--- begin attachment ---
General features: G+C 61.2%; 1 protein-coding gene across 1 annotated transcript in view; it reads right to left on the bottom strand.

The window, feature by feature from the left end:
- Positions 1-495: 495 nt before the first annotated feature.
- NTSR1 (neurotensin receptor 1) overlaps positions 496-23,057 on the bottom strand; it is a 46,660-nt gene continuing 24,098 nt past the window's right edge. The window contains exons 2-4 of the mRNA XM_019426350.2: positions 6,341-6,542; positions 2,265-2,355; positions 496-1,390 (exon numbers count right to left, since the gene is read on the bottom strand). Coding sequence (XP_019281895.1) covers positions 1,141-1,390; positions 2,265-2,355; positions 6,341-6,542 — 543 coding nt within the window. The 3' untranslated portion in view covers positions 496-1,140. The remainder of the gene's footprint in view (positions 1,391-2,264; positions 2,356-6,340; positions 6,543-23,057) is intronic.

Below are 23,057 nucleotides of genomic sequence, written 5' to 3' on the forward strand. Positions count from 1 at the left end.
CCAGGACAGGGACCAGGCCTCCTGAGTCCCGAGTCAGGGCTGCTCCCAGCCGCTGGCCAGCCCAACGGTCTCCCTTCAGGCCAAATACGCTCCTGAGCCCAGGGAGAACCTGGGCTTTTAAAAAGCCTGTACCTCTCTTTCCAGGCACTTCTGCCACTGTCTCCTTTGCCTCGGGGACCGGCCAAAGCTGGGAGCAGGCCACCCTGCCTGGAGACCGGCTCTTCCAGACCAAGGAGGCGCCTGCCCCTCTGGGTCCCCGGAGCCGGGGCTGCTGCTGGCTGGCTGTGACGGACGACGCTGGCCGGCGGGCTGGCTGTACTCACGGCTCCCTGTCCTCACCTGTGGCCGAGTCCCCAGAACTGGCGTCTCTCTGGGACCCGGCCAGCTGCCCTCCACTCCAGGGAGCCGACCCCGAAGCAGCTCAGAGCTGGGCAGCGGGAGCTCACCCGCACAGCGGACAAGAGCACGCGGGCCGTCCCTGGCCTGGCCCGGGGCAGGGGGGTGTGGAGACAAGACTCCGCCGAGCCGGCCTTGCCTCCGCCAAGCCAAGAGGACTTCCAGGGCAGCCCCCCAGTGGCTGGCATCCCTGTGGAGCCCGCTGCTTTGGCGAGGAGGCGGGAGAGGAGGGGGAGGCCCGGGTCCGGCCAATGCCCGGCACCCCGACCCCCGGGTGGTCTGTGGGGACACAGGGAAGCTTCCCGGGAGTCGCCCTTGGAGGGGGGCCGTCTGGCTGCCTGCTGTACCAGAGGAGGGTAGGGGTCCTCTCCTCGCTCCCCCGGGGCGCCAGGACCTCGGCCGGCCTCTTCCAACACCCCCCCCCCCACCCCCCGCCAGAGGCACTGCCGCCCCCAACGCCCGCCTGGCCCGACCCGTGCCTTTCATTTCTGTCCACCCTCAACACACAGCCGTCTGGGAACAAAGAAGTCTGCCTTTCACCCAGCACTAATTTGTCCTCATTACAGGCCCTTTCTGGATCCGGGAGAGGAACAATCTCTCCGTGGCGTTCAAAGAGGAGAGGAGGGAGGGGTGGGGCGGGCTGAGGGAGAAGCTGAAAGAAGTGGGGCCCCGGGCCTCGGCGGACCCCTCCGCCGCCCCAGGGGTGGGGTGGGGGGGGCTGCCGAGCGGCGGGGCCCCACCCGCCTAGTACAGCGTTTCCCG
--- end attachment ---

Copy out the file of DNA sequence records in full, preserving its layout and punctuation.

General features: G+C 61.2%; 1 protein-coding gene across 1 annotated transcript in view; it reads right to left on the bottom strand.

The window, feature by feature from the left end:
- Positions 1-495: 495 nt before the first annotated feature.
- NTSR1 (neurotensin receptor 1) overlaps positions 496-23,057 on the bottom strand; it is a 46,660-nt gene continuing 24,098 nt past the window's right edge. The window contains exons 2-4 of the mRNA XM_019426350.2: positions 6,341-6,542; positions 2,265-2,355; positions 496-1,390 (exon numbers count right to left, since the gene is read on the bottom strand). Coding sequence (XP_019281895.1) covers positions 1,141-1,390; positions 2,265-2,355; positions 6,341-6,542 — 543 coding nt within the window. The 3' untranslated portion in view covers positions 496-1,140. The remainder of the gene's footprint in view (positions 1,391-2,264; positions 2,356-6,340; positions 6,543-23,057) is intronic.

Below are 23,057 nucleotides of genomic sequence, written 5' to 3' on the forward strand. Positions count from 1 at the left end.
CCAGGACAGGGACCAGGCCTCCTGAGTCCCGAGTCAGGGCTGCTCCCAGCCGCTGGCCAGCCCAACGGTCTCCCTTCAGGCCAAATACGCTCCTGAGCCCAGGGAGAACCTGGGCTTTTAAAAAGCCTGTACCTCTCTTTCCAGGCACTTCTGCCACTGTCTCCTTTGCCTCGGGGACCGGCCAAAGCTGGGAGCAGGCCACCCTGCCTGGAGACCGGCTCTTCCAGACCAAGGAGGCGCCTGCCCCTCTGGGTCCCCGGAGCCGGGGCTGCTGCTGGCTGGCTGTGACGGACGACGCTGGCCGGCGGGCTGGCTGTACTCACGGCTCCCTGTCCTCACCTGTGGCCGAGTCCCCAGAACTGGCGTCTCTCTGGGACCCGGCCAGCTGCCCTCCACTCCAGGGAGCCGACCCCGAAGCAGCTCAGAGCTGGGCAGCGGGAGCTCACCCGCACAGCGGACAAGAGCACGCGGGCCGTCCCTGGCCTGGCCCGGGGCAGGGGGGTGTGGAGACAAGACTCCGCCGAGCCGGCCTTGCCTCCGCCAAGCCAAGAGGACTTCCAGGGCAGCCCCCCAGTGGCTGGCATCCCTGTGGAGCCCGCTGCTTTGGCGAGGAGGCGGGAGAGGAGGGGGAGGCCCGGGTCCGGCCAATGCCCGGCACCCCGACCCCCGGGTGGTCTGTGGGGACACAGGGAAGCTTCCCGGGAGTCGCCCTTGGAGGGGGGCCGTCTGGCTGCCTGCTGTACCAGAGGAGGGTAGGGGTCCTCTCCTCGCTCCCCCGGGGCGCCAGGACCTCGGCCGGCCTCTTCCAACACCCCCCCCCCCACCCCCCGCCAGAGGCACTGCCGCCCCCAACGCCCGCCTGGCCCGACCCGTGCCTTTCATTTCTGTCCACCCTCAACACACAGCCGTCTGGGAACAAAGAAGTCTGCCTTTCACCCAGCACTAATTTGTCCTCATTACAGGCCCTTTCTGGATCCGGGAGAGGAACAATCTCTCCGTGGCGTTCAAAGAGGAGAGGAGGGAGGGGTGGGGCGGGCTGAGGGAGAAGCTGAAAGAAGTGGGGCCCCGGGCCTCGGCGGACCCCTCCGCCGCCCCAGGGGTGGGGTGGGGGGGGCTGCCGAGCGGCGGGGCCCCACCCGCCTAGTACAGCGTTTCCCG